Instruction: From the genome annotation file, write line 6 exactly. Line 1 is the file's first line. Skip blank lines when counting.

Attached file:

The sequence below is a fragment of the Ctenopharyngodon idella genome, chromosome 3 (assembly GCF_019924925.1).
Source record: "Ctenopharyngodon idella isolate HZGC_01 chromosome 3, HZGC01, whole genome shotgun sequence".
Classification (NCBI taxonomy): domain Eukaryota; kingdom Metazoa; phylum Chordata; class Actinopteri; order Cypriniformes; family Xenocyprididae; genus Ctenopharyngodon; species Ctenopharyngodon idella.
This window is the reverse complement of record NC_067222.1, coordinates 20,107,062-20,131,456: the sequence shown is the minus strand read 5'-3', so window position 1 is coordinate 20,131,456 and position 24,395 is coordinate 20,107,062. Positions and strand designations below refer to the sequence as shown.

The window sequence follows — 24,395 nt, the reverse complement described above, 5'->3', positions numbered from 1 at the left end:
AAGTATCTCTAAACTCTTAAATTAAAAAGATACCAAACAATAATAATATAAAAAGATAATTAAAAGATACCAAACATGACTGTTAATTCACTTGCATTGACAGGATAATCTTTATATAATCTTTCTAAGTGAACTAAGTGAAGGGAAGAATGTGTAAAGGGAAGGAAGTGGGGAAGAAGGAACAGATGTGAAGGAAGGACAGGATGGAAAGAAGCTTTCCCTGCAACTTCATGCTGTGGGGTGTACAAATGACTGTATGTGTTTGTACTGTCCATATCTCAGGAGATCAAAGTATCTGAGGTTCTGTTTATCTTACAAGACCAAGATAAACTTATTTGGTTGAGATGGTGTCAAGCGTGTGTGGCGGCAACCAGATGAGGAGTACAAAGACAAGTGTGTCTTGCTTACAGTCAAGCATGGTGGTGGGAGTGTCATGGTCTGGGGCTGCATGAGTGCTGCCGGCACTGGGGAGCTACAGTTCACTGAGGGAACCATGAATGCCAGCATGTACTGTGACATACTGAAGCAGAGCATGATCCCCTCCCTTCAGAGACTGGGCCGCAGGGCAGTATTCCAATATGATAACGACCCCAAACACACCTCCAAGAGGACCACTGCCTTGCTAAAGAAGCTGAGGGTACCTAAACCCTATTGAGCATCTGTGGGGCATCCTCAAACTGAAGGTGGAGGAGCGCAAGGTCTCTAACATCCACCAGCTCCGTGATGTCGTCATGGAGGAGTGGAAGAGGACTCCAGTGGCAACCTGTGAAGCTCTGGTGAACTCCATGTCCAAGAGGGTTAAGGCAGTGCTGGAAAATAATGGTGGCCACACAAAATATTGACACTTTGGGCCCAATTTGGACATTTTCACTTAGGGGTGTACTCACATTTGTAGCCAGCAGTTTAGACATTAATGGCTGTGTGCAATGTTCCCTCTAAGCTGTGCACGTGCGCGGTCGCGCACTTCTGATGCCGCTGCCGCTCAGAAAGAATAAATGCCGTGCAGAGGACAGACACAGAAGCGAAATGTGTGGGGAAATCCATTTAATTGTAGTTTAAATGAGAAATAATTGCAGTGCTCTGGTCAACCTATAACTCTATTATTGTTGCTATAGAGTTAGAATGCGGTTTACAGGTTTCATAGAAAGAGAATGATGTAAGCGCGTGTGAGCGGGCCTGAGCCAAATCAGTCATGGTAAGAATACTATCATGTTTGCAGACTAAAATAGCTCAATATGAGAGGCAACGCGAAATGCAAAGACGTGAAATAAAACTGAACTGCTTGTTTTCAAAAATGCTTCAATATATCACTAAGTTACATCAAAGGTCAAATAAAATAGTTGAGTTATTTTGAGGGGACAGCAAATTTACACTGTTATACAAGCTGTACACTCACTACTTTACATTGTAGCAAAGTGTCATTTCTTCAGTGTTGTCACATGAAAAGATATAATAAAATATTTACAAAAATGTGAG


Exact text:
AAGTATCTCTAAACTCTTAAATTAAAAAGATACCAAACAATAATAATATAAAAAGATAATTAAAAGATACCAAACATGACTGTTAATTCACTTGCATTGACAGGATAATCTTTATATAATCTTTCTAAGTGAACTAAGTGAAGGGAAGAATGTGTAAAGGGAAGGAAGTGGGGAAGAAGGAACAGATGTGAAGGAAGGACAGGATGGAAAGAAGCTTTCCCTGCAACTTCATGCTGTGGGGTGTACAAATGACTGTATGTGTTTGTACTGTCCATATCTCAGGAGATCAAAGTATCTGAGGTTCTGTTTATCTTACAAGACCAAGATAAACTTATTTGGTTGAGATGGTGTCAAGCGTGTGTGGCGGCAACCAGATGAGGAGTACAAAGACAAGTGTGTCTTGCTTACAGTCAAGCATGGTGGTGGGAGTGTCATGGTCTGGGGCTGCATGAGTGCTGCCGGCACTGGGGAGCTACAGTTCACTGAGGGAACCATGAATGCCAGCATGTACTGTGACATACTGAAGCAGAGCATGATCCCCTCCCTTCAGAGACTGGGCCGCAGGGCAGTATTCCAATATGATAACGACCCCAAACACACCTCCAAGAGGACCACTGCCTTGCTAAAGAAGCTGAGGGTACCTAAACCCTATTGAGCATCTGTGGGGCATCCTCAAACTGAAGGTGGAGGAGCGCAAGGTCTCTAACATCCACCAGCTCCGTGATGTCGTCATGGAGGAGTGGAAGAGGACTCCAGTGGCAACCTGTGAAGCTCTGGTGAACTCCATGTCCAAGAGGGTTAAGGCAGTGCTGGAAAATAATGGTGGCCACACAAAATATTGACACTTTGGGCCCAATTTGGACATTTTCACTTAGGGGTGTACTCACATTTGTAGCCAGCAGTTTAGACATTAATGGCTGTGTGCAATGTTCCCTCTAAGCTGTGCACGTGCGCGGTCGCGCACTTCTGATGCCGCTGCCGCTCAGAAAGAATAAATGCCGTGCAGAGGACAGACACAGAAGCGAAATGTGTGGGGAAATCCATTTAATTGTAGTTTAAATGAGAAATAATTGCAGTGCTCTGGTCAACCTATAACTCTATTATTGTTGCTATAGAGTTAGAATGCGGTTTACAGGTTTCATAGAAAGAGAATGATGTAAGCGCGTGTGAGCGGGCCTGAGCCAAATCAGTCATGGTAAGAATACTATCATGTTTGCAGACTAAAATAGCTCAATATGAGAGGCAACGCGAAATGCAAAGACGTGAAATAAAACTGAACTGCTTGTTTTCAAAAATGCTTCAATATATCACTAAGTTACATCAAAGGTCAAATAAAATAGTTGAGTTATTTTGAGGGGACAGCAAATTTACACTGTTATACAAGCTGTACACTCACTACTTTACATTGTAGCAAAGTGTCATTTCTTCAGTGTTGTCACATGAAAAGATATAATAAAATATTTACAAAAATGTGAG